Alfred Augustin Watson, 1818-1905
Source: From DICTIONARY OF NORTH CAROLINA BIOGRAPHY edited by William S. Powell. Copyright (c) 1979-1996 by the University of North Carolina Press. Used by permission of the publisher. www.uncpress.unc.edu
Alfred Augustin Watson (21 Aug. 1818-21 Apr. 1905), Episcopal bishop, was born in Brooklyn, N.Y., to Jesse and Hannah Maria Watson. He was graduated from New York University with a B.A. degree in 1837 and studied law in the office of Chancellor James Kent. Admitted to the bar in 1841, he gave up the practice of law to tutor the children of Josiah Collins of Somerset Plantation in Washington County, N.C. His parents were Presbyterians, but Watson became interested in the Episcopal services of the plantation household. Confirmed in the Episcopal church, he decided to study for its ministry and entered the General Theological Seminary in New York City. He was ordained deacon on 3 Nov. 1844 by Bishop Benjamin Onderdonk of New York and took charge of Grace Church, Plymouth, N.C., also serving St. Luke's, Washington County, and other missions, and helping to establish the Church of the Advent, Williamston. On 25 May 1845 he was ordained priest by Bishop Levi Silliman Ives, to whom he remained loyal until the bishop went over to the Church of Rome. After traveling in Europe for his health in 1855, Watson launched a campaign for a new church building in Plymouth.
After twice refusing calls to Christ Church, New Bern, he deferred to Bishop Thomas Atkinson's advice and accepted a third invitation in August 1858. To his new parish and its school he gave the same zeal and devotion that he had demonstrated at Plymouth. In July 1861 he became chaplain to the Second Regiment of Infantry, North Carolina State Troops, while continuing as rector of Christ Church. The next year, having resigned his commission and no longer being able to officiate in occupied New Bern, he was attached to the military hospital at Goldsboro.
In March 1863 Watson became assistant to Bishop Atkinson, who had taken over as rector of St. James's Church, Wilmington, on the death of the Reverend Dr. Robert B. Drane. Watson succeeded to the rectorship in December 1864. When, at the bishop's direction, he refused to offer prayers for the president of the United States, Federal forces occupied his church as a hospital and ordered him to leave Wilmington. Nevertheless, he remained on suffrance and continued to minister in private homes and at St. Paul's Church. In December 1865 he resumed services at St. James's, which his parishioners repaired without Federal compensation, and together they brought about a full recovery of the parish with increases in members, contributions, and property valuation.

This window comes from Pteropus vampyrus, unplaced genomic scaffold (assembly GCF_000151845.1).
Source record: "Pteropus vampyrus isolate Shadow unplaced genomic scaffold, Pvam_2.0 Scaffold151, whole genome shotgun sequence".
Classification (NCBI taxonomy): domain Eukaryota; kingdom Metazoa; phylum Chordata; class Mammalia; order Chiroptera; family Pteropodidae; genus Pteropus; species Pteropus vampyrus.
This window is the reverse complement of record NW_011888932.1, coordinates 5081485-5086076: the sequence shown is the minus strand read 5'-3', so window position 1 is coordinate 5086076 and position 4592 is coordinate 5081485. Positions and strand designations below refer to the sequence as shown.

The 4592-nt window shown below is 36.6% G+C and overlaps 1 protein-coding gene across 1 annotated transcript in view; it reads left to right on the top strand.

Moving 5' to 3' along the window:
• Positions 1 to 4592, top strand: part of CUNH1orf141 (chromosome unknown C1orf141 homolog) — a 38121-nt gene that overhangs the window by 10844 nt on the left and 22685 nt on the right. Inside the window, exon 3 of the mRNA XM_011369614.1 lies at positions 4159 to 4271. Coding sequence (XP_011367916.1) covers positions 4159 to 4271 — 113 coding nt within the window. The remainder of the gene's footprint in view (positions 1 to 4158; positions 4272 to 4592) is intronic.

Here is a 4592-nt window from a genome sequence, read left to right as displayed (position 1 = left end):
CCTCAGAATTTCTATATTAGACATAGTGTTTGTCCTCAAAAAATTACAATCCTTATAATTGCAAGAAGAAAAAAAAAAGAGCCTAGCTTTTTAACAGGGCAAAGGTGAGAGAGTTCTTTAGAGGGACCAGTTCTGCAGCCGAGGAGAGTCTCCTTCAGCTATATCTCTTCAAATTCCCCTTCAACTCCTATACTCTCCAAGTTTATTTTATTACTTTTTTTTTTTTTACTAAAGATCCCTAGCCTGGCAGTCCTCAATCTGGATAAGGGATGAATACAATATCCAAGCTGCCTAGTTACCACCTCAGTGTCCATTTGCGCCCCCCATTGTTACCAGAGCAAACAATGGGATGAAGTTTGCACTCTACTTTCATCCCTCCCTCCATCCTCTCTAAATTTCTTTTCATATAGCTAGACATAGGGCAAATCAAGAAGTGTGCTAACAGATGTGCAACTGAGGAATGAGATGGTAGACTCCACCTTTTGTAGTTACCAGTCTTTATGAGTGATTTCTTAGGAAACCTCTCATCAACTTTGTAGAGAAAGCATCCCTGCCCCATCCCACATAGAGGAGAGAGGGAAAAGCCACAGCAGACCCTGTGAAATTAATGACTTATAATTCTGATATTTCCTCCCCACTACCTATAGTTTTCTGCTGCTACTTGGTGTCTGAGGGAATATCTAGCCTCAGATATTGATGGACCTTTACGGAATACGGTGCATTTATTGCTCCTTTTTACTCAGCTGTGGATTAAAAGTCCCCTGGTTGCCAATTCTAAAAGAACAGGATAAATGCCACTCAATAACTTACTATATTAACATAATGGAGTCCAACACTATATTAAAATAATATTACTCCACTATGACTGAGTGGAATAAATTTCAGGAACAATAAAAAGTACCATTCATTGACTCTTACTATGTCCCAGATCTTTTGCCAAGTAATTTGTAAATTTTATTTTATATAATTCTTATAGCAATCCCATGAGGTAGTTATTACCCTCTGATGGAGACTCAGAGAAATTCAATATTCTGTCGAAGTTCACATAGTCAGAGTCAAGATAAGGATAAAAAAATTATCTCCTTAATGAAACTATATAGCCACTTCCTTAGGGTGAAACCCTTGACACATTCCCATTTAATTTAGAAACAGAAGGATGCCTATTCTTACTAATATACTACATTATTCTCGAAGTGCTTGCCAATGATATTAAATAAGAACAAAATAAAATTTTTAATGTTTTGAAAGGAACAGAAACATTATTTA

In the matter of reunion with the Northern dioceses he differed with Bishop Atkinson, who participated in it. The University of North Carolina honored Alfred Watson, the New York native, in 1868 with a doctorate in divinity. During his rectorship, St. James's Parish supported St. Mark's Mission for the Negroes and St. James's House, later the Mission of the Good Shepherd. Watson played an important part in diocesan affairs, serving as a member and chairman of major committees and president of the diocesan convention, examining chaplain, delegate to the General Convention, and trustee of the General Seminary.
When, in 1883, the new Diocese of East Carolina was created after nearly twenty years of debate over division, Watson, who presided over the organizing convention, was unanimously chosen its first bishop. He was consecrated in his parish church of St. James on 17 Apr. 1884. The University of the South conferred on him the D.D. degree. Bishop Watson was preoccupied with continuing problems of men and money—finding and holding clergymen and securing adequate financial support from a relatively poor rural and agricultural area for diocesan missions. He commended the church's institutions of learning, particularly those in East Carolina: Trinity School at Chocowinity and St. Paul's School at Beaufort. In 1890 he traveled in Europe. Until overtaken by bodily infirmities he performed faithfully his duties as rural parish priest and later as chief pastor of the diocese, which he shepherded through its formative years and only relinquished at his death. He was buried in Wilmington's Oakdale Cemetery, leaving to his beloved diocese his library and part of his estate, which became the Bishop Watson Fund for the Support of the Episcopate. Alfred Watson was married three times. His first wife soon died, as did their infant child. Watson then married Fannie Livingston of New York and after her death, Mrs. Mary Catherine Lord. He had a sister, Elizabeth Watson, and two half sisters, Mary Wendell and Mrs. Augusta Palfrey. Elizabeth and Mary lived in his home and shared with his wife in his estate.
SEE: Appleton's Cyclopedia of American Biography, vol. 6 (1899); Samuel A. Ashe, ed., Cyclopedia of Eminent and Representative Men of the Carolinas, vol. 2 (1892); Lawrence F. Brewster, "Alfred Augustin Watson: Episcopal Clergyman and the New South," East Carolina College Publications in History 3 (1966); Gertrude Carraway, Crown of Life (1940); Journals of the Diocese of East Carolina (1883-) Journals of the Diocese of North Carolina (1844-); Mission Herald, 1894-; Charles L. Van Noppen, "Biographical Sketch of Bishop Watson," in Additional Sketches for Ashe's Biographical History of North Carolina (Manuscript Department, Duke University Library, Durham); Wilmington Morning Star, 22 Apr. 1905.
Lawrence F. Brewster